Iodine, folic acid and pregnancy - practical advice

For healthy people in Germany with a balanced and varied diet, food supplements are usually unnecessary. Pregnant and breastfeeding women represent an exception: In order to ensure adequate supply with iodine and folate/folic acid, medical associations and the German Society for Nutrition recommend an additional intake via supplements for them. This applies in particular to folic acid already when planning a pregnancy. However, many women start taking it too late or not at all. "When it comes to imparting knowledge about the importance of iodine and folate/folic acid and to avoiding both deficiency symptoms and overdoses, medical advice on all aspects of pregnancy is crucial", says BfR Vice President Professor Dr. Tanja Schwerdtle. In order to support medical staff in this important task, the German Federal Institute for Risk Assessment (BfR) has updated its fact sheet "Iodine, Folate/Folic Acid and Pregnancy - Information for Physicians".

Fact sheet “Iodine, Folate/Folic Acid and Pregnancy - Information for Physicians” (in German):

When offering medical advice and support to pregnant women, breastfeeding women and women who wish to become pregnant, it is essential to take into account the nutritional behaviour and special nutritional requirements. An adequate supply of iodine and folate/folic acid is particularly important in the vulnerable phase of pregnancy. Information about the importance of iodine and folate/folic acid for the health of the mother and the (unborn) child should therefore be an essential part of the medical advice provided to women who are planning to become or who are pregnant or breastfeeding. The aim of the newly published BfR fact sheet is to support physicians in their day-to-day practice. The updated version provides information about causes, consequences and risk groups of an insufficient supply of iodine or folate/folic acid and about measures to improve supply. In addition to background knowledge, it provides tools for counselling practice: e.g. a list of questions regarding individual iodine-related history as well as specific recommendations for achieving folate requirements before and during pregnancy.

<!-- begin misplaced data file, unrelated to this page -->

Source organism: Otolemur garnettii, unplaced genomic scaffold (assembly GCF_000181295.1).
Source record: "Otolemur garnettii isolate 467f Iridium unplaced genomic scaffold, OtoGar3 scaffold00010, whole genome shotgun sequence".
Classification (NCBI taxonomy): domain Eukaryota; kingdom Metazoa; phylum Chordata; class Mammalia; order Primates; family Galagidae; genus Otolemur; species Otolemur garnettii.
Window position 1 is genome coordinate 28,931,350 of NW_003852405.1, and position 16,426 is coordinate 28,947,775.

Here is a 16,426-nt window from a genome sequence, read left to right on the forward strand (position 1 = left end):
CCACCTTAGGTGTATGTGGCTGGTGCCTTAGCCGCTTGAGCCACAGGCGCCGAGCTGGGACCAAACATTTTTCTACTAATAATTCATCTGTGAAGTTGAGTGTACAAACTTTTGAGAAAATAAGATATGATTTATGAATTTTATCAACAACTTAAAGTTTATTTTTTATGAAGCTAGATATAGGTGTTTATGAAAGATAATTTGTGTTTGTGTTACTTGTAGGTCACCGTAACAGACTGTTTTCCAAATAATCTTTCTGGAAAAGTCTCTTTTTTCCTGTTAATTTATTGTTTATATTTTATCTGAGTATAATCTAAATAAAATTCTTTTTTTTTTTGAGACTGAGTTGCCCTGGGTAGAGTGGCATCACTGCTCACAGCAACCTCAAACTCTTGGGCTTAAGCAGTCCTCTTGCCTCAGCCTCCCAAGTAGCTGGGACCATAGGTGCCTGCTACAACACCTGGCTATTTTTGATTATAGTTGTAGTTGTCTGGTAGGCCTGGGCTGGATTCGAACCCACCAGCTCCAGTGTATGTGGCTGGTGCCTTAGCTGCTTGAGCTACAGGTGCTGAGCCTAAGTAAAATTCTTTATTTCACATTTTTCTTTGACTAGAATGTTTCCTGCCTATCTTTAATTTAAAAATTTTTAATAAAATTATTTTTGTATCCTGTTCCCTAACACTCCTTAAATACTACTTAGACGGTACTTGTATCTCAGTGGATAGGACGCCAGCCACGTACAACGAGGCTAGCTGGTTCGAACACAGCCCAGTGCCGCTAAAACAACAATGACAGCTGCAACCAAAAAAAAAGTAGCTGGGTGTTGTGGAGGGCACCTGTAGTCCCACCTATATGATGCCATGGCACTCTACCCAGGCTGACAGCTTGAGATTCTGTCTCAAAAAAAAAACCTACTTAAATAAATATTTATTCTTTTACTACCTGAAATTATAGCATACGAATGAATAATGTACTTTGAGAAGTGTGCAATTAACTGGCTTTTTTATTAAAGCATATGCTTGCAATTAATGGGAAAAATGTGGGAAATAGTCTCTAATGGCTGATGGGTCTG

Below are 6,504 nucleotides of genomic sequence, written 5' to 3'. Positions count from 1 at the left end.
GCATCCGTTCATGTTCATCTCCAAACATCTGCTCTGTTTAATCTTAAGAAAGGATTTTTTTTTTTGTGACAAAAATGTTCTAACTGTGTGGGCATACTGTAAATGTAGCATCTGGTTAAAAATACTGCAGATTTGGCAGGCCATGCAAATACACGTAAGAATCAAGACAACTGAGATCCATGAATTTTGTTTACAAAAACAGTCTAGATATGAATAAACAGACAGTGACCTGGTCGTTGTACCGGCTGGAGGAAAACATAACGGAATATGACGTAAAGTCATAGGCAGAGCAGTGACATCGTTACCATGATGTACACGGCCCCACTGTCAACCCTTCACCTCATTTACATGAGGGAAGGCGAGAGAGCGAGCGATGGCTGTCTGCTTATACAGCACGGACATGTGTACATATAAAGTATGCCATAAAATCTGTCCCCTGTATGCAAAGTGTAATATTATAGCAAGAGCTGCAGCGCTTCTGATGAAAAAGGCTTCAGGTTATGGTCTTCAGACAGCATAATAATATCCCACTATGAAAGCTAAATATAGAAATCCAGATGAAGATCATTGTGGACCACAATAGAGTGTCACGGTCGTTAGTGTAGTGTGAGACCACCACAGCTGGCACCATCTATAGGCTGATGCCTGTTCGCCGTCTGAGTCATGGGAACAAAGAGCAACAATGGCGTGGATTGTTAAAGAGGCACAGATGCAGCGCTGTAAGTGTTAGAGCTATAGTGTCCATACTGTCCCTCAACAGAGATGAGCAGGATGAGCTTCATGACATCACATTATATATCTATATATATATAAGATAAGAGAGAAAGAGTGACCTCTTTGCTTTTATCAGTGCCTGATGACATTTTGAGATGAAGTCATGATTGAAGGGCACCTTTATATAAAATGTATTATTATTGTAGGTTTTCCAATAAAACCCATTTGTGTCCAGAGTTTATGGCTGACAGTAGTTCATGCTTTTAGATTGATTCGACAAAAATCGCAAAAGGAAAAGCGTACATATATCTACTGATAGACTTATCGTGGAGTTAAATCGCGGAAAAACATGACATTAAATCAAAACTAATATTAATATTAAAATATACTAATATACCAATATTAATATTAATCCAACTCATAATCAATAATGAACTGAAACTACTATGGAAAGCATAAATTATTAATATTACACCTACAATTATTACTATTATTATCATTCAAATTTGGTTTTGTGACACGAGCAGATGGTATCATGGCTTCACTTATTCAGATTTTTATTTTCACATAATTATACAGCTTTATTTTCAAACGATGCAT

According to data from the national health survey of the Robert Koch-Institute (RKI), around 30 percent of the adults and 44 percent of the children and adolescents examined are at risk of insufficient iodine intake. For women of childbearing age, the risk is particularly high. An adequate supply of iodine is particularly important for pregnant and breastfeeding women, because the trace element is essential for the physical and mental development of the child. Therefore, in Germany, pregnant and breastfeeding women, after prior medical consultation, are advised to take a supplement containing 100 (up to 150) micrograms of iodine per day.

In the case of folate, data from the RKI indicate that the general adult population is adequately supplied with that vitamin. However, the majority of women of childbearing age do not reach the blood folate levels recommended by the World Health Organization (WHO) to reduce the risk of birth defects (neural tube defects). A neural tube defect is associated with serious consequences for the child's health and can be associated with lifelong disabilities. In order to reduce the risk of neural tube defects, it is recommended that women, who wish to become pregnant, supplement - in addition to a folate-rich diet - 400 micrograms of folic acid in tablet form daily, at least four weeks before and during the first three months of pregnancy.

About the BfR

The German Federal Institute for Risk Assessment (BfR) is a scientifically independent institution within the portfolio of the Federal Ministry of Food and Agriculture (BMEL) in Germany. The BfR advises the Federal Government and the States ('Laender') on questions of food, chemical and product safety. The BfR conducts its own research on topics that are closely linked to its assessment tasks.

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